The Payson Unified School District continues to grapple with the most important decision they are likely to make this year: Picking a new superintendent.
We hope that they will make the process as open as possible — even if it gets a little unwieldy.
At their last meeting, board members debated whether to set up a large screening committee to get input from as many as 27 community and educational leaders on the applicants. The board will consider the ratings of the applicants from each of the committee members in winnowing down the field to a few finalists.
Those two to five finalists will then appear at community forums, where anyone who is interested gets to hear from the candidates and maybe ask a few questions.
Board member Barbara Shepherd expressed some hesitation about such a public process, especially asking so many people to provide advisory ratings of the applicants.
She has a good point. Obviously, the board remains responsible for this decision and cannot hand that duty off to a committee.
Moreover, involving lots of people in screening applicants poses certain complications for the applicants. However, we see a great benefit in asking a large group of community leaders to provide input in a decision that’s likely to dramatically affect the future of this community.
The superintendent will play a crucial role in the district’s ability to recover from its assorted budget traumas — and the dissension they inevitably caused. Moreover, the new superintendent must forge a relationship with a new university, cope with burdensome state regulations and reforms, heal the divisions among the faculty, take advantage of the growth that a university here will ensure and cope with continuing budget woes.
That means the superintendent must continue to build on the deep support this community has long given its schools, as evidenced by the donations that support most of the sports and extracurricular activities.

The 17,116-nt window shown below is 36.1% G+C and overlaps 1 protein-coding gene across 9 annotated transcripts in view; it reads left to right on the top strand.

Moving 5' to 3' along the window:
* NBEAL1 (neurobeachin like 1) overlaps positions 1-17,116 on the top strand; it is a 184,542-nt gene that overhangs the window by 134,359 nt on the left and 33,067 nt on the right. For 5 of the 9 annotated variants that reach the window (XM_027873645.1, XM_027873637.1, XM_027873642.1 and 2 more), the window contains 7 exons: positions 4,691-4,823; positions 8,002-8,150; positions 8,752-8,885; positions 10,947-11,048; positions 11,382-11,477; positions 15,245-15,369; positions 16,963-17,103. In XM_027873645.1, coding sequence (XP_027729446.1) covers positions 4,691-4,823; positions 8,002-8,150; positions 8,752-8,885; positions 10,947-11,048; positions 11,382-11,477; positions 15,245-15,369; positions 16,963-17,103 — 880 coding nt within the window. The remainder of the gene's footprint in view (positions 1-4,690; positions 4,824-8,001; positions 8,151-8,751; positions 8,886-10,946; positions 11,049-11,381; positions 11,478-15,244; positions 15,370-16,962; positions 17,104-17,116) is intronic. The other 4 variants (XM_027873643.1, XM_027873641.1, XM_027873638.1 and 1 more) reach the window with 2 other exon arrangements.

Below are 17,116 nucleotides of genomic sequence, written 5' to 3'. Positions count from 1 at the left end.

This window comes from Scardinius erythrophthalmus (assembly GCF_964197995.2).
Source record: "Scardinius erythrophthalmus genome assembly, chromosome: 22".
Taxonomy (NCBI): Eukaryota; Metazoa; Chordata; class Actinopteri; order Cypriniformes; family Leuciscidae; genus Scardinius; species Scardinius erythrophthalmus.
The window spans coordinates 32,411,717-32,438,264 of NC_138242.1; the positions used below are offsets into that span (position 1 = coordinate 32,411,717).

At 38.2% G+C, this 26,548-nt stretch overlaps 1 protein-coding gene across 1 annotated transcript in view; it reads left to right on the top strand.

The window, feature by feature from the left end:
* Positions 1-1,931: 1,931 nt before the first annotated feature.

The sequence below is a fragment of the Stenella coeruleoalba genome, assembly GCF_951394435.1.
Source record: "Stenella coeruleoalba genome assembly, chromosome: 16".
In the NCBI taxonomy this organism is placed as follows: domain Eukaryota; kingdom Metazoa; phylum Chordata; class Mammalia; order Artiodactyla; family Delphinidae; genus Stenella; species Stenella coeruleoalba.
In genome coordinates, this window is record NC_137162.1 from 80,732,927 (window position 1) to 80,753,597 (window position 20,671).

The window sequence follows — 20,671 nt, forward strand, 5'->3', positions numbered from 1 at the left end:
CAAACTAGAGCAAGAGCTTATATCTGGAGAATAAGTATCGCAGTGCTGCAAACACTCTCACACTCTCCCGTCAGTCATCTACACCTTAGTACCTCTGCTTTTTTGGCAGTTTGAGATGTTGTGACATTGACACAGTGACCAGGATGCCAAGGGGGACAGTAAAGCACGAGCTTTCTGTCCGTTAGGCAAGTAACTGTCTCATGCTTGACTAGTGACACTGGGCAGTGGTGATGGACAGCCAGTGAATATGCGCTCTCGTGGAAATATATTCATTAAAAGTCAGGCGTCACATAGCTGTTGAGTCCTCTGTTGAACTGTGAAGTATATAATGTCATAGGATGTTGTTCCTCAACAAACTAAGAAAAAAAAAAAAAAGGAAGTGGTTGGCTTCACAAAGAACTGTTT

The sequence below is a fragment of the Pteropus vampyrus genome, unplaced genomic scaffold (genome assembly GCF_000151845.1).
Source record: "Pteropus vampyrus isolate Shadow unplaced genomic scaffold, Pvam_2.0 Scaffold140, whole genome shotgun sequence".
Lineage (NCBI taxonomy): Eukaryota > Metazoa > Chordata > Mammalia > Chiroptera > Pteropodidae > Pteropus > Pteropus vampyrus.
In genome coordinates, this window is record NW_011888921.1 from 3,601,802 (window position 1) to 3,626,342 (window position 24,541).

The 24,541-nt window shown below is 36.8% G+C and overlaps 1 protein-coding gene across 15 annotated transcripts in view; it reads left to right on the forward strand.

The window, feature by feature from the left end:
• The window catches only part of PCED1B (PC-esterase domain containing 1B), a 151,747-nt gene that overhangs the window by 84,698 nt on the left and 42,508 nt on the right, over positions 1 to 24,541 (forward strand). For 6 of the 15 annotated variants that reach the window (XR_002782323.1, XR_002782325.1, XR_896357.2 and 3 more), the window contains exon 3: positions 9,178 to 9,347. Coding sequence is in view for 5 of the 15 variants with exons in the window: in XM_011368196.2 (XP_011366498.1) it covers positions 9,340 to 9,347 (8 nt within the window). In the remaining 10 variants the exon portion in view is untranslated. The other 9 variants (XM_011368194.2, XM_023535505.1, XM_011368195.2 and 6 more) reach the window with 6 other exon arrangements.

An open, inclusive selection process can give the new superintendent a chance to begin building that support.
Cooperation, not competition for college and university
The Gila Community College board sounded a welcome note of harmony last week when talking about the brilliant opportunities offered by the plan to build a four-year university right next door.
Every board member expressed support for bringing a four-year university to town — and for forming a close partnership with whichever university ends up building next to the GCC campus off Highway 260.
That open expression of support makes a lot more sense than the qualms and quibbles the board had expressed about the Rim Country Educational Alliance’s plans for phase one of its campus and the spinoff facilities.
Now, the board seems eager to embrace the great opportunities students will gain if the university and the community college work together in harmony.
For starters, GCC appears eager to investigate building on some of the relationships with community colleges that the state’s three public universities have built elsewhere.
In Safford, ASU and Eastern Arizona College have formed a partnership that will allow students to earn a four-year degree with a mix of EAC and ASU classes without ever leaving the EAC campus. Elsewhere, partnerships between various community colleges and both Northern Arizona University and the University of Arizona have made it possible for a student to take more than half the classes they need for a degree at community college prices instead of the much steeper university rates.
But we hope that the partnership between GCC and the university next door will go much deeper than those models.
We hope GCC students in both Payson and Globe can take full advantage of the virtual learning facilities the new university will develop — not to mention the ability to tap into the GCC and ASU libraries and other resources through wireless connections anywhere in town.
Moreover, we hope that GCC will become a full partner in the university’s vital and creative public-private partnerships. Most of the land the Alliance is acquiring will host things like a solar cell assembly plant, a research park, an incubation center to commercialize new technologies and other projects. GCC should find creative ways to offer the vocational training that employees of any of those businesses and high-tech industries might need.
Finally, we hope that GCC and its university partner will make sure that local high school students get a head start on their degrees — and have access to some of the marvelous learning technologies the university will bring.
So we applaud the new, forward thinking emphasis of Gila Community College and its determination to cooperate rather than compete with the university next door.